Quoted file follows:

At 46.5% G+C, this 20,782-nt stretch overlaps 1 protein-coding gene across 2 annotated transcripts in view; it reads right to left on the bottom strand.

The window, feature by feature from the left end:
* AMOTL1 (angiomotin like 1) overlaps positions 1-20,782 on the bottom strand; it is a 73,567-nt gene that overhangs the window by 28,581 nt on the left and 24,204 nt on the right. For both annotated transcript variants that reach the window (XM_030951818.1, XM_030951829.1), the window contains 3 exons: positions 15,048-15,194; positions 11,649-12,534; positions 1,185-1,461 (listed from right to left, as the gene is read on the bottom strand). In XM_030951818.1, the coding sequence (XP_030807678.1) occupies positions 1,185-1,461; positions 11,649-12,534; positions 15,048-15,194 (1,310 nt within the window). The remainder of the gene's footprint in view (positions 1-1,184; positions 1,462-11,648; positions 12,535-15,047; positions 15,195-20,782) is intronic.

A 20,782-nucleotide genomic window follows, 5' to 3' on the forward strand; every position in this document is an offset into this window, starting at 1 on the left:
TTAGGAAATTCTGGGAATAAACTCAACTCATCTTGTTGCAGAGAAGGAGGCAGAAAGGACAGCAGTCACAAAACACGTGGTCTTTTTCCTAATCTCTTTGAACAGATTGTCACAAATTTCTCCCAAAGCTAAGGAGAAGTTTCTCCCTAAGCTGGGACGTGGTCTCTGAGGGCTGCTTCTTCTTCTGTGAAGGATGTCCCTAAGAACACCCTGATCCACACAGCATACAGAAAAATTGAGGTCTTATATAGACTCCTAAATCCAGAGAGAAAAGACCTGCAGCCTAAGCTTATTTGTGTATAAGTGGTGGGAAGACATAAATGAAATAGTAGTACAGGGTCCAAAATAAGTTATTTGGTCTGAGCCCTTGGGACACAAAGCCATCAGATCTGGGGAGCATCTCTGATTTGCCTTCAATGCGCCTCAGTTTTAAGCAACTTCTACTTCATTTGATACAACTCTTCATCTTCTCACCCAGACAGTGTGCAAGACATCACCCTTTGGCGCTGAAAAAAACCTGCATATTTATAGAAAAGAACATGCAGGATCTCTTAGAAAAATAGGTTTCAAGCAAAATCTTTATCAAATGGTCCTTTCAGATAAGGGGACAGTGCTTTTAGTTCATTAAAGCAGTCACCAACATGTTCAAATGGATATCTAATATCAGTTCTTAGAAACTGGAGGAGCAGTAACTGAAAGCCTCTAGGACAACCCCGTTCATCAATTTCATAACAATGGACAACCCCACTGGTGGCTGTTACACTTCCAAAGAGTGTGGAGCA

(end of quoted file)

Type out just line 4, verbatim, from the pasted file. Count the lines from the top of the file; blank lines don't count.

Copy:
A 20,782-nucleotide genomic window follows, 5' to 3' on the forward strand; every position in this document is an offset into this window, starting at 1 on the left: